2836 Kilgraston School Welcome Top

Pupils battle 60 foot waves in transatlantic adventure

Published Wednesday 13th of May 2009 09:00:16 AM

Fran Reid, of Dauntsey's School, reports: 'After facing storm force 10 and 60 foot seas, bruised and battered, Jolie Brise sailed proudly into Belfast at the end of her 7,000 mile Tall Ships Atlantic Challenge 2009. The first glass of champagne was poured over the side for King Neptune, the second over the deck, the third was drunk by the Skipper, the fourth by the First Mate, and the crew shared the rest of the bottle (fortunately it was a magnum!)

Jolie Brise crossed the finishing line of the final leg of the Tall Ships Atlantic Challenge at 9.12 pm on Friday 7 August 2009. The crew then sailed through the night reaching Ballycastle, County Antrim, early the next morning, 18 days after leaving Halifax.

It had been an arduous crossing, though the worst of the weather was saved for last few days.

On Tuesday 4 August Race Control suddenly lost contact with Jolie Brise. The Headmaster, Stewart Roberts, also realised that the Skipper had not reported the boat's position at the scheduled time. He contacted Toby Marris on board who reported that all was far from well; a weather system had stalled over JB causing storm force 10 conditions with seas topping 60 feet. A freak wave had hit the boat ripping off the top mast and throwing crew members out of their bunks. Within a few moments all hands were on deck coping with some of the worst conditions ever experienced by Jolie Brise.

The crew described the experience in their journal as follows: 'Days 19 and 20. On Tuesday we were finally hit by gale force 10 winds, which led to massive 50-60 foot waves, making steering and life on board very difficult. Fortunately, because we were going downwind, we were able to surf down many of the waves. At around 2 o'clock we were hit by an enormous freak wave causing us to spin into a crash gybe. The boom swung into the backstay causing the top mast to break off. It was all hands on deck to try to recover the damage. The top mast was eventually brought down on deck. It was quite spectacular to witness, but we were assured by Toby that this used to happen in the past - in fact they used to race with a spare topmast on board. Down below we tidied the mess caused, and most of the crew retired to their bunks. On further inspection, we have discovered a large crack in the bow sprit, causing us to be very cautious so as not to ruin further cruises on the boat this summer.

Unfortunately this was not the end of the day's excitement. The waves continued to build and helming became very strenuous. A series of huge waves hit the boat, resulting in people flying about down below, life-jackets inflating on deck and, most importantly, an end to supper. We then completely lowered the main sail and after a brief heave to, we continued sailing on the storm jib alone. To brighten the mood, three pilot whales swam past us. Throughout the night the wind died down until this morning when we re-hoisted the main on its second reef. There is now quite an upbeat mood on board as the worst of the weather is over, the sun is out and there are less than 300 miles to go until the finish line. On board we are now enjoying some luxuries such as washing up in hot fresh water and making preparations for when we get ashore in Ireland.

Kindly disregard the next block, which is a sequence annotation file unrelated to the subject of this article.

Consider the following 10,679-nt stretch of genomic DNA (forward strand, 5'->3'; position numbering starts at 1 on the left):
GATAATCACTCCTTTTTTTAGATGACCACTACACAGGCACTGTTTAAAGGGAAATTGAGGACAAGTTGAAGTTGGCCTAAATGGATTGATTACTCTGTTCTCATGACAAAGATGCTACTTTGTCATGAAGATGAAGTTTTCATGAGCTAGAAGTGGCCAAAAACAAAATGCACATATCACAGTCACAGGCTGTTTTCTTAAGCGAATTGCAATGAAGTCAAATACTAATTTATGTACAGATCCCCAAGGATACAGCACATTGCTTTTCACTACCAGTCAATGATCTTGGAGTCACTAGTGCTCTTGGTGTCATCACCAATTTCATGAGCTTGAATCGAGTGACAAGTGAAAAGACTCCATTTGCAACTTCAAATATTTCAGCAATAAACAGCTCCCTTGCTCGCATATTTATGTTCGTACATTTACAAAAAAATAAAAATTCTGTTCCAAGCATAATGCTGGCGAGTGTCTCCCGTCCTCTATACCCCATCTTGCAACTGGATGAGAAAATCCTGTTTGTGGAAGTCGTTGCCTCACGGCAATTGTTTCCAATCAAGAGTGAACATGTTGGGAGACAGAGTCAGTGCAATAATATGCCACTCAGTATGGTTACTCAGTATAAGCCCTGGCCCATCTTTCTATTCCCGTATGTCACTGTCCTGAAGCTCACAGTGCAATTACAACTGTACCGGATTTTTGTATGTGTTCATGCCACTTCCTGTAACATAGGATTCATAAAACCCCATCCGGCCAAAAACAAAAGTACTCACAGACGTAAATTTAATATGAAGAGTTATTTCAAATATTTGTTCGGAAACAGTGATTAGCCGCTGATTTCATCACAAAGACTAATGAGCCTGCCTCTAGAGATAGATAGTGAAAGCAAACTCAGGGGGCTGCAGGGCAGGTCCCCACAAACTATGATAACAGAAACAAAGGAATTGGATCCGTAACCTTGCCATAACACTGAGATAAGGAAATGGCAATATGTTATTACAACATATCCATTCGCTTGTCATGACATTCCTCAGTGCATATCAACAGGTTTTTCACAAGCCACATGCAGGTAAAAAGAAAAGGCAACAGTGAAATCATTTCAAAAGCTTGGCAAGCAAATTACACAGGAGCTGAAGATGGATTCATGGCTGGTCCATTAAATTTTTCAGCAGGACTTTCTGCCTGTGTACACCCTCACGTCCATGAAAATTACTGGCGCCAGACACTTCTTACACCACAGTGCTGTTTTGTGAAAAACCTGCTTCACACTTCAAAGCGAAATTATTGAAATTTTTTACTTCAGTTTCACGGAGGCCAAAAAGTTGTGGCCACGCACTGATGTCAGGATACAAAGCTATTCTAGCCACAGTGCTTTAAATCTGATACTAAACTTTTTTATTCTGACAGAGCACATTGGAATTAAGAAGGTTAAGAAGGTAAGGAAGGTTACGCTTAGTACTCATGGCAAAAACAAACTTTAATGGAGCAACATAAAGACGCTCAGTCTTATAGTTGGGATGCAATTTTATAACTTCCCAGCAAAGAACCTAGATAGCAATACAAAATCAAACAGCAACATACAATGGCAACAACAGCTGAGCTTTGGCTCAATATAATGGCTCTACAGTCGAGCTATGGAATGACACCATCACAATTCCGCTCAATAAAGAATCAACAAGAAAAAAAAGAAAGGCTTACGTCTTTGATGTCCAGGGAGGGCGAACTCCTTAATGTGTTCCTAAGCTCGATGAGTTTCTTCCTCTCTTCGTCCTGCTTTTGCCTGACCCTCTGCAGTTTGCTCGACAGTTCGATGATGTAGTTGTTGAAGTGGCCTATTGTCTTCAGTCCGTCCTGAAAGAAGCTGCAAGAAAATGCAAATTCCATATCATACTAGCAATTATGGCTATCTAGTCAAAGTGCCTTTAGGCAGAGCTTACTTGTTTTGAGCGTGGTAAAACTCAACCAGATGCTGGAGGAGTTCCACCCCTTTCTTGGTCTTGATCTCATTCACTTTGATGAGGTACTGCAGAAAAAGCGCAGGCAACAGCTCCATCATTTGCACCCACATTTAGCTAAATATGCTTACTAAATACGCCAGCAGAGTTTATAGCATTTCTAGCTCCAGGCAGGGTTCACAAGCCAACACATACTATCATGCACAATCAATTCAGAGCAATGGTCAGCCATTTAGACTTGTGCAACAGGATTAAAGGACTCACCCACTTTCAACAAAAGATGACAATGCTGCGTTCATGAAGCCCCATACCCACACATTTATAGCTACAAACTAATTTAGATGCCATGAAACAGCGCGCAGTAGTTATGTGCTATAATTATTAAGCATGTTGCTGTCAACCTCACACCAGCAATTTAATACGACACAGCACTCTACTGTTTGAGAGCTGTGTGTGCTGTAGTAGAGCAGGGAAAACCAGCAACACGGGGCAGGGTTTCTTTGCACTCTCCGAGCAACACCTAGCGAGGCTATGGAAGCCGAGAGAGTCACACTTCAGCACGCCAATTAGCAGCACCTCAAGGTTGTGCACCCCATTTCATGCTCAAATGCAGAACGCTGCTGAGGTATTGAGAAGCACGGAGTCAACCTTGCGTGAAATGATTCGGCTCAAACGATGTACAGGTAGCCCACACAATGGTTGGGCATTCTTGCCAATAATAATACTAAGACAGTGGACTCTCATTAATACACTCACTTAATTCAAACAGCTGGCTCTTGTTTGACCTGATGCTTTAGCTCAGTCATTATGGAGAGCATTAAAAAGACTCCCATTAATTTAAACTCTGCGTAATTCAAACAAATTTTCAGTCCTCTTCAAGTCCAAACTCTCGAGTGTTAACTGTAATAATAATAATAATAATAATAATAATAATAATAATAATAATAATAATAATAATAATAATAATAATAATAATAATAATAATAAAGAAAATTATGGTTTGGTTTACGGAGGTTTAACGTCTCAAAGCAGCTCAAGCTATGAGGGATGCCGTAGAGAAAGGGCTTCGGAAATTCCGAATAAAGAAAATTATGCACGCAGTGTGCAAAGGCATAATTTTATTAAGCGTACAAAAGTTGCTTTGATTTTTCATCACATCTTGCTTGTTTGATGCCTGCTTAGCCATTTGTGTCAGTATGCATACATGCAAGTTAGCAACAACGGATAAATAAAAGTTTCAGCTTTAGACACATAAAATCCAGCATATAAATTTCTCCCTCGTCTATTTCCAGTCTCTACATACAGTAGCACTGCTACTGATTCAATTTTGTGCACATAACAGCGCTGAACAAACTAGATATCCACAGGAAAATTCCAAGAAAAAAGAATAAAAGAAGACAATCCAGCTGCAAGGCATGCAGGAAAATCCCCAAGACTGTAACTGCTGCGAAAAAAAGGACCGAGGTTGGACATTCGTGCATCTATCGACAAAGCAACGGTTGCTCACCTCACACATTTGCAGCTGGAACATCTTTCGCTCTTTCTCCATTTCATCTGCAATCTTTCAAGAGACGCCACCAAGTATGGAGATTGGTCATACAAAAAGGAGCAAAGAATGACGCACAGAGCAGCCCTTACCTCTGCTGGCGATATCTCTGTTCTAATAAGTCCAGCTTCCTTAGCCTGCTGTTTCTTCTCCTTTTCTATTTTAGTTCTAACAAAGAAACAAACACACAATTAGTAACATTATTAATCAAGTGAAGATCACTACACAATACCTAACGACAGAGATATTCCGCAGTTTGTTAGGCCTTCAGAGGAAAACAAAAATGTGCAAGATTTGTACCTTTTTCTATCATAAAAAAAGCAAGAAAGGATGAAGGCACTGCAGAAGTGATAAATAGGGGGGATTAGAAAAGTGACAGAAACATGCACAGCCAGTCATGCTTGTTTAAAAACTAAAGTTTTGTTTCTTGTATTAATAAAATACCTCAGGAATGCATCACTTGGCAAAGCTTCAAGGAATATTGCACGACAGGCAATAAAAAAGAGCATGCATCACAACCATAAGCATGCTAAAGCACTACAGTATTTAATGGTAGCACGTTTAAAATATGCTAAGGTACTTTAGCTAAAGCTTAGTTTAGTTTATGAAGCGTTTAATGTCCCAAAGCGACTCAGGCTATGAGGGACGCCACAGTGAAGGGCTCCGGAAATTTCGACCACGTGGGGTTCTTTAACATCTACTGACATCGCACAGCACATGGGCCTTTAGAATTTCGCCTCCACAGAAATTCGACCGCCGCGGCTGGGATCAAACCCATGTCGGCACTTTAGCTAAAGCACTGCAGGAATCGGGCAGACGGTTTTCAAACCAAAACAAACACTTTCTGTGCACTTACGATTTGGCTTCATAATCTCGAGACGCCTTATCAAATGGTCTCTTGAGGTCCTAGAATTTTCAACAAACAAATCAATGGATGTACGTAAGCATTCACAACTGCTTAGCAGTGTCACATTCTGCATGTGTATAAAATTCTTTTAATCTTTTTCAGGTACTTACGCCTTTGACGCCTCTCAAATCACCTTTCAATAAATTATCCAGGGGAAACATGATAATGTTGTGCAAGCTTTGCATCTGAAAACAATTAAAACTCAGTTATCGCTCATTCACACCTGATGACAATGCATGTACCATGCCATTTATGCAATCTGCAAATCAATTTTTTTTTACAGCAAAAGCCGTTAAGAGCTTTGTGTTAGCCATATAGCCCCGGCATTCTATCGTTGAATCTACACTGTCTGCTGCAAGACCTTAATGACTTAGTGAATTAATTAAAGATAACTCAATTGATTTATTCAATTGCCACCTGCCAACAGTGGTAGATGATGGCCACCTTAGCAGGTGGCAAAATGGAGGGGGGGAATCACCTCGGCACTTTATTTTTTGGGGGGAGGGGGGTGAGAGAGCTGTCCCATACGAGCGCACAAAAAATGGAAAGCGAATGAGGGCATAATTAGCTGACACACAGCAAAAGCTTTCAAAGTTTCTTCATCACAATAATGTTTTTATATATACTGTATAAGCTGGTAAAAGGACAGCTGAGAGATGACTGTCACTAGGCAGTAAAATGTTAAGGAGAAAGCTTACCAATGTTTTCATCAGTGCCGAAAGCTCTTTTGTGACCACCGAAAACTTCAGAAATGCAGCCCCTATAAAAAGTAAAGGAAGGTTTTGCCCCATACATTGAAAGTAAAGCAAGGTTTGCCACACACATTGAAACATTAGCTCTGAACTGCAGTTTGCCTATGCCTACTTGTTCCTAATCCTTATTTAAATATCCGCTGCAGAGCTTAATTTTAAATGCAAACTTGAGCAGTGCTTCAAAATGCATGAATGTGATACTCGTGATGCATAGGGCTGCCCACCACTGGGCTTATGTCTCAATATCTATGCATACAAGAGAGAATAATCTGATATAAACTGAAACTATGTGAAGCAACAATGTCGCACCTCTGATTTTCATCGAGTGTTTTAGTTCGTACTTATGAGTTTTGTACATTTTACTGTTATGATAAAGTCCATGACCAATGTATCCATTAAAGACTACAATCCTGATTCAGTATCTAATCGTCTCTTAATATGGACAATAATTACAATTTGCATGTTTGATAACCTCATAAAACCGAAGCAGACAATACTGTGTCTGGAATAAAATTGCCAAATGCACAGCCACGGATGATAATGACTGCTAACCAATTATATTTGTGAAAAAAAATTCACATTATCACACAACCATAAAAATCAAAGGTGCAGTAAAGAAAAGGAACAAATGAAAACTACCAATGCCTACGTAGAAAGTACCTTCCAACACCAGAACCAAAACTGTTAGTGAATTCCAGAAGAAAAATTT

This afternoon Jolie Brise sailed into Belfast at the end of her journey of 7,000 miles which had started on 3 May 2009 in Vigo.'

Many of the Tall Ships had arrived earlier in the day and were already safely berthed. As Jolie Brise made her way up the River Lagan to her mooring on Queen's Quay, all the ships in the fleet greeted her with long blasts on their whistles and there was much cheering on the quayside, and not least from the crew's parents. Belfast was set to welcome over half a million visitors to the Tall Ships Festival, the biggest spectacle the city has hosted in many years.

At the prize-giving Jolie Brise gained three awards: prizes for coming second in her class and for the youngest crew, and the Crowther Memorial Shield for the skipper, first mate and crew, who demonstrated outstanding seamanship.'

p.s. And what did happen to the cracked and split top mast? The crew cut it up in to small sections and sold them as souvenirs to visitors at the Tall Ships Festival in Belfast. They made £430, helping defray 'expenses' whilst in port!

p.p.s. Dauntsey's has just won a 'Commended' in the Independent School of the Year 2009 category of the fifth annual Daily Telegraph-Aviva 'School Sport Matters' awards. This campaign was initiated five years ago to celebrate all that is good and exemplary in school sport and physical education. The awards are designed to recognise dedication, commitment, team-work and the core belief that sport in the school environment, setting a pattern for life, does matter. In other words, the foundation for sporting success is developed at school. The winner of the category was Oakham School in Rutland, while Millfield School in Somerset won 'Highly Commended'.
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